Track the progress of UAT, including test case completion, issues discovered, and resolution status.

Manage Issue Resolution

Collaborate with the ITSM vendor or internal development team to resolve issues identified during UAT.

3. Test Evaluation

Evaluate Test Results

Analyse the results of UAT against the predefined acceptance criteria.

Review UAT Feedback

Assess end-user feedback and identify areas for improvement, customisation, or further training.

Determine UAT Success

Determine whether the ITSM solution has met the acceptance criteria and decide if it is ready for implementation.

4. Finalise UAT

Obtain Sign-off

Obtain sign-off from stakeholders, confirming that the ITSM solution has passed User Acceptance Testing and can be implemented.

Prepare for implementation

Make final adjustments to your implementation plan based on any feedback and findings from UAT.

Step 9: ITSM Go-Live Planning

The go-live stage marks the transition from implementation to operational use. Ensuring a successful go-live and maintaining the system's performance beyond this stage is crucial for realising the full benefits of the ITSM solution.

This section on ITSM go-live planning will discuss advice and considerations for going live and beyond.

Craft an impeccable go-live plan

a rocket launch cartoon

I know it's the old 'insert a small miracle here' part, but from experience, having an all-encompassing go-live plan meticulously outlines the steps, timelines, resources, and roles is a pillar of a smooth transition. It should read as an instruction manual of who is doing what and when so that there is no ambiguity left during the go-live phase and everyone is clear on their responsibilities.

Conduct a rigorous pre-launch assessment

Before taking the plunge, perform an in-depth review of the ITSM solution to verify that all aspects, from configuration and customisation to data migration and training, have been met. Then, double-check that all issues identified during UAT have been resolved and that the system is primed for deployment.

It is often valuable to have your go-live plan in two parts;

1. Acceptance / Readiness Plan

This outlines everything necessary for the various stakeholders to issue 'green flags' for the project to proceed with the implementation. It forms a kind of checklist of criteria that you can review as a final step before the launch. Before launch, you confirm that all green flags are raised.

2. Customer Implementation Plan

This summarises how you will communicate and engage with your customers. What do they need to know? What is the plan for communicating with them? Is it a series of more minor communications or more extensive training sessions? Will you release a new customer portal on day one or after a few weeks?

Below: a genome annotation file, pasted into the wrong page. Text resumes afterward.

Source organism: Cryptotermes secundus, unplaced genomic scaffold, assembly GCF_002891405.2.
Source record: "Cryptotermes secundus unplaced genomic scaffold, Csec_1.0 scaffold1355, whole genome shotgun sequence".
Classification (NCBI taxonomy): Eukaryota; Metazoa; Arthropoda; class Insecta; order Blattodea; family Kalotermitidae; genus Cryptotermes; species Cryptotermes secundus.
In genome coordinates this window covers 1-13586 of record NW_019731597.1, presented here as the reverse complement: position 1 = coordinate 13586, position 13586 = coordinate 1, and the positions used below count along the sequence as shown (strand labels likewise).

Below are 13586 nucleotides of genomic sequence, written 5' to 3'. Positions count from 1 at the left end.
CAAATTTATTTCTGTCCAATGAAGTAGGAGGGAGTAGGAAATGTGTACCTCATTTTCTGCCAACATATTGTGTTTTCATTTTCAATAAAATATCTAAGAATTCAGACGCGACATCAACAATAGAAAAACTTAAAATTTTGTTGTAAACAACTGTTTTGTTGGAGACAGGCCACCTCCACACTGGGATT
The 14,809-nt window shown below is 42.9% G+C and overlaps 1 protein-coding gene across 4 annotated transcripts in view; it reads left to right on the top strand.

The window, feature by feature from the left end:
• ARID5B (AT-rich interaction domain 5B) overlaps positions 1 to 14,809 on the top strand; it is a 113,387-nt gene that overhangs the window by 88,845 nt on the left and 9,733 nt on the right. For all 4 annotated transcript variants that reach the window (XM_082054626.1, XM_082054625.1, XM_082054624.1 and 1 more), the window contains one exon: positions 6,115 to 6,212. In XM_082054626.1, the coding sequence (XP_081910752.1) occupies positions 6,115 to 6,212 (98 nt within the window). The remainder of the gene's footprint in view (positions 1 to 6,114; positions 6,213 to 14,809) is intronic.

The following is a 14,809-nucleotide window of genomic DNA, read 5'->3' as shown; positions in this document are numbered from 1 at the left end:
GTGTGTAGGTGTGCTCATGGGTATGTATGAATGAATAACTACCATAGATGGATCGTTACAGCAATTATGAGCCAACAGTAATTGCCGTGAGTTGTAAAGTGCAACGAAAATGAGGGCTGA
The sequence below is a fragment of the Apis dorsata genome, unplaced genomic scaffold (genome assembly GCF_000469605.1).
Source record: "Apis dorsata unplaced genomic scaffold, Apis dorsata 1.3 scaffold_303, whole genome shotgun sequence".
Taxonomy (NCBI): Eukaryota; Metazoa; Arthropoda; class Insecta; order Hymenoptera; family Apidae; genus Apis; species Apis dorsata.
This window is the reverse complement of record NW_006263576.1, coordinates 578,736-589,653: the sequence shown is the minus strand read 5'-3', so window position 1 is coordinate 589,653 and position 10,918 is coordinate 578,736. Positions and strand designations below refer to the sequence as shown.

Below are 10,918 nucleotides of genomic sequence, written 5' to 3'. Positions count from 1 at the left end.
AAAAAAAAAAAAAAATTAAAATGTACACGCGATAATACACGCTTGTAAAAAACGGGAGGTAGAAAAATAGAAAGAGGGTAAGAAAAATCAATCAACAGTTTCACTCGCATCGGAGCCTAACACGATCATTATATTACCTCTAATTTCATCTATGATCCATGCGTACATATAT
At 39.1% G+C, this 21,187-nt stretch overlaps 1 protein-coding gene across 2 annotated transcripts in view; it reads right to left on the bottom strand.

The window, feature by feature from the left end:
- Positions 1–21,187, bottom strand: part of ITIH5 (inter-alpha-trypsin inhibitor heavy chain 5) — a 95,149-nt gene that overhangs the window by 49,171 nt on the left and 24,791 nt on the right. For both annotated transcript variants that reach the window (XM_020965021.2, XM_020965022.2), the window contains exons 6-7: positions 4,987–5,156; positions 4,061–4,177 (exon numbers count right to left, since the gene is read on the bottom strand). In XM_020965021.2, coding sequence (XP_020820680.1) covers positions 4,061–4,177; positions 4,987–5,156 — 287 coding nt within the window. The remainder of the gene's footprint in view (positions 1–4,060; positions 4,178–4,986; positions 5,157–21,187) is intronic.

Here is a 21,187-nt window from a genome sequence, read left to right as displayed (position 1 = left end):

Go live with minimal ripples

To keep disruptions at bay, consider scheduling the go-live during a period of low help desk activity, like after-hours or weekends.

Communicate the transition plan and potential downtime to help desk staff and end-users, ensuring they're in the loop.

Deploy a robust support system

Establish a strong support structure during the initial go-live period to assist help desk staff and end-users. This could be a dedicated support team ready to tackle questions, concerns, or any issues during the transition.

Be ready to swiftly address any issues or concerns during the go-live process and beyond. Establish a streamlined process for logging, prioritising, and resolving problems while informing all stakeholders about progress and resolutions.

And After...

a cartoon of a person looking at statistics

Keep a watchful eye on performance and adoption

Monitor the ITSM solution's performance and user adoption diligently during the go-live phase and beyond.

Keep track of crucial metrics, such as system response times, user satisfaction, and incident resolution times, guaranteeing that the system delivers on its promises.

Cultivate a culture of continuous improvement

I've found that fostering a culture of continuous improvement, where helpdesk staff and end-users are encouraged to provide feedback and suggestions for system enhancements, can work wonders in refining the ITSM solution to better align with organisational needs and objectives.

Offer unwavering training and support

Training and support are ongoing endeavours. Continue to provide helpdesk staff and end-users access to resources, refresher courses, and advanced training opportunities, ensuring they remain proficient with the ITSM solution and can adapt to any changes or updates.